West Virginia Politician Fears The Dangers Of Driving Under The Influence Of Google Glass

D.U.G.—that's Driving Under Glass?

CNET News's Chris Matyszczyk reports that politicians are looking into the dangers of driving while under the influence of Google Glass.

The banhammer is being wielded by Gary G. Howell, a Republican in the West Virginia Legislature, who has proposed a bill that prohibits the operation of a "motor vehicle [while] using a wearable computer with a head-mounted display."

Howell sees the measures as a continuation of the state's no-texting-while-driving law.

"I actually like the product and I believe it is the future," the politicians said of Google Glass. "It is mostly the young that are the tech-savvy that try new things. They are also our most vulnerable and underskilled drivers."

Certain people—a law-enforcement officer, a firefighter, an emergency medical technician, a paramedic, or the operator of an authorized emergency vehicle in the performance of their official duties—will be exempt from the law.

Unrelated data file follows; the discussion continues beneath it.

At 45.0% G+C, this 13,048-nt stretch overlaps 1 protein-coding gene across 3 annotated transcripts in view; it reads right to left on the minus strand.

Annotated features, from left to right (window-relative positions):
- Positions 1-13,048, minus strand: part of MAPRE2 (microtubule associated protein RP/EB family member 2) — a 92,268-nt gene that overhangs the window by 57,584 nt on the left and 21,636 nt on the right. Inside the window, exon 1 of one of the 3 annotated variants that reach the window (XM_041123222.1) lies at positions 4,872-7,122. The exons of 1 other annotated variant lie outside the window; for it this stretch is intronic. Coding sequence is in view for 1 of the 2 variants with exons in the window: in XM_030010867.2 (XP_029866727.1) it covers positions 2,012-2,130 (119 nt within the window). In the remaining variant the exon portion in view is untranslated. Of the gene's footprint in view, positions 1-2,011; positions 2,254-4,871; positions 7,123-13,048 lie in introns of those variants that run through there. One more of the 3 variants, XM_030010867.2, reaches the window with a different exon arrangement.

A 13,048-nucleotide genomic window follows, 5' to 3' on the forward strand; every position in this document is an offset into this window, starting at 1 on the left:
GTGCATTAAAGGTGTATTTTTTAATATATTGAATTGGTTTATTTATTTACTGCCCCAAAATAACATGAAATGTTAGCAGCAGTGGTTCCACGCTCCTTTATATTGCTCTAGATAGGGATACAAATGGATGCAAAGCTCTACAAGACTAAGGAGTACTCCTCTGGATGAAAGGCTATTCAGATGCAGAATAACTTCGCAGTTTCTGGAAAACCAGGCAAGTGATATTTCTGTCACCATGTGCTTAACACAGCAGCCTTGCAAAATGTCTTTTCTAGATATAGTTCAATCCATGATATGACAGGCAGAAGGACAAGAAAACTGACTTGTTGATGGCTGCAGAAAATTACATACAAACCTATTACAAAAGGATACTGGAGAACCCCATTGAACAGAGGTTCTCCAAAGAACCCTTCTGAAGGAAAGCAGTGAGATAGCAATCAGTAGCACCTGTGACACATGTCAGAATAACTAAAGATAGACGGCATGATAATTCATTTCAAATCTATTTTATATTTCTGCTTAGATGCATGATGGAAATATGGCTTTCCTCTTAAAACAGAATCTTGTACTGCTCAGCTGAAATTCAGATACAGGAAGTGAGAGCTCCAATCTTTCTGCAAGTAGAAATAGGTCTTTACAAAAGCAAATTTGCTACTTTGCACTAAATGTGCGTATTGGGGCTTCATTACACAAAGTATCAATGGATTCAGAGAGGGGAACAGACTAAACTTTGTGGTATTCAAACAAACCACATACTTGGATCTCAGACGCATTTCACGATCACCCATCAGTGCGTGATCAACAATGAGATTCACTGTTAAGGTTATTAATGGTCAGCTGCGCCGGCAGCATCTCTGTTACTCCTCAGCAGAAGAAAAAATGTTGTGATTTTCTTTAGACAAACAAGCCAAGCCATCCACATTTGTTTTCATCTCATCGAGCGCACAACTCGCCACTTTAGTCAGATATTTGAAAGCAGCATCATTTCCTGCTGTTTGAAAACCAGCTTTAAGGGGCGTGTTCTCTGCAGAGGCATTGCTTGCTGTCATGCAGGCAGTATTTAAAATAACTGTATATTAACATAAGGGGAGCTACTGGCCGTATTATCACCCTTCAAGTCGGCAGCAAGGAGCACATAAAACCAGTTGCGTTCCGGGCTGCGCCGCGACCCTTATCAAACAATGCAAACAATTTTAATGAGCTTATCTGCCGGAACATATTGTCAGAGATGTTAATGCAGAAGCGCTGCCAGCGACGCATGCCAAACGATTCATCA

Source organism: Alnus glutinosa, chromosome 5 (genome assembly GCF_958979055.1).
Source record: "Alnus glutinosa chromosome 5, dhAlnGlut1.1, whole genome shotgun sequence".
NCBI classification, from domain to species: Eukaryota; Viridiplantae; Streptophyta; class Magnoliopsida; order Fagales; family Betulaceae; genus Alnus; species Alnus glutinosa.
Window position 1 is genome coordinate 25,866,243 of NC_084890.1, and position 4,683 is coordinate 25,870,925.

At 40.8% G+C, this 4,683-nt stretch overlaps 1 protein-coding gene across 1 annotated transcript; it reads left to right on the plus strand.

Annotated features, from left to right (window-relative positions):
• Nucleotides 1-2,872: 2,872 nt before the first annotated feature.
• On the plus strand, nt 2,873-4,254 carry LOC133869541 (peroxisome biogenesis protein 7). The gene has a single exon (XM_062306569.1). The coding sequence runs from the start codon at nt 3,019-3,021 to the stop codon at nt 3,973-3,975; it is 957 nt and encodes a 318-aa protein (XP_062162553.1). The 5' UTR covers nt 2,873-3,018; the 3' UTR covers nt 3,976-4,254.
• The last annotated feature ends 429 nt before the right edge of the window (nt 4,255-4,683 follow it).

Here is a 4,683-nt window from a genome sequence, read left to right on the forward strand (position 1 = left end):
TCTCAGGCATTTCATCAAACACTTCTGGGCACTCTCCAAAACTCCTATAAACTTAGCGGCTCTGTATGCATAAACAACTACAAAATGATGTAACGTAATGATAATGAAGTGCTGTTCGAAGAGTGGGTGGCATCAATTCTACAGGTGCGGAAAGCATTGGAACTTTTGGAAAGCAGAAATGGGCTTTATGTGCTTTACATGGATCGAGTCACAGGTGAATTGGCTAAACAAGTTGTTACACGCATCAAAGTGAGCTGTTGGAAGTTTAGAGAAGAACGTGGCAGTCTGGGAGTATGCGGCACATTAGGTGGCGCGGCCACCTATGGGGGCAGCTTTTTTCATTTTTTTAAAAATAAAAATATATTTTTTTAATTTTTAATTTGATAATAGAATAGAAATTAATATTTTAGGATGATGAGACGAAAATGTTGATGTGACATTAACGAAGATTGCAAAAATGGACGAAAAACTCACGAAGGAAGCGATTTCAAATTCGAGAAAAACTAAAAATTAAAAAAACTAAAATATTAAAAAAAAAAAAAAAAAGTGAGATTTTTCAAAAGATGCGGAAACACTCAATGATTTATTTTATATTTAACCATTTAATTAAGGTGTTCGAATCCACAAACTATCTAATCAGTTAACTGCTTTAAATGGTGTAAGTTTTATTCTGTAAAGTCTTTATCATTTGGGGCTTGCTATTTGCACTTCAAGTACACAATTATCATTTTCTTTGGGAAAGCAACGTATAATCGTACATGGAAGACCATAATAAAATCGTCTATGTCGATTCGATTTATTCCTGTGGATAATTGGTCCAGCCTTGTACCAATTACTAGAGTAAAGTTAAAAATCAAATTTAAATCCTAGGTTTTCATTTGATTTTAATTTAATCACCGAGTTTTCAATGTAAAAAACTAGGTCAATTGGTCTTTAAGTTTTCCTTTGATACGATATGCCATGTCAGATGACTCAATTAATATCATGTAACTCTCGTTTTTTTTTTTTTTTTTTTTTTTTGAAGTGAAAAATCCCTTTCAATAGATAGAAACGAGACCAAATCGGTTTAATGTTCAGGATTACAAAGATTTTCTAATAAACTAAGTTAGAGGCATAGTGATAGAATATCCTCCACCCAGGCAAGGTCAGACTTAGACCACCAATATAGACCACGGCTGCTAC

One group eager to see whether or not the legislature makes it onto the state statute book is the Stop The Cyborgs petition signatories, whose aim is to "fight the algorithmic future one bit at a time."

The AR glasses, which were the talk of this month's SXSW, should be available by the end of 2013 for around $1,500. Google is thought to be collaborating with Warby Parker on the design of the frames

What do you think? Is Gary G. Howell on the right road with his proposed law, or do you think he's on a highway to hell with this idea? Have any of you worn Google Glass while driving yet, or do you think the combination, rather like alcohol and valium, is a bad one? Steer your answers into the comment box below, please.

[Image by Flickr user Fifth World Art]

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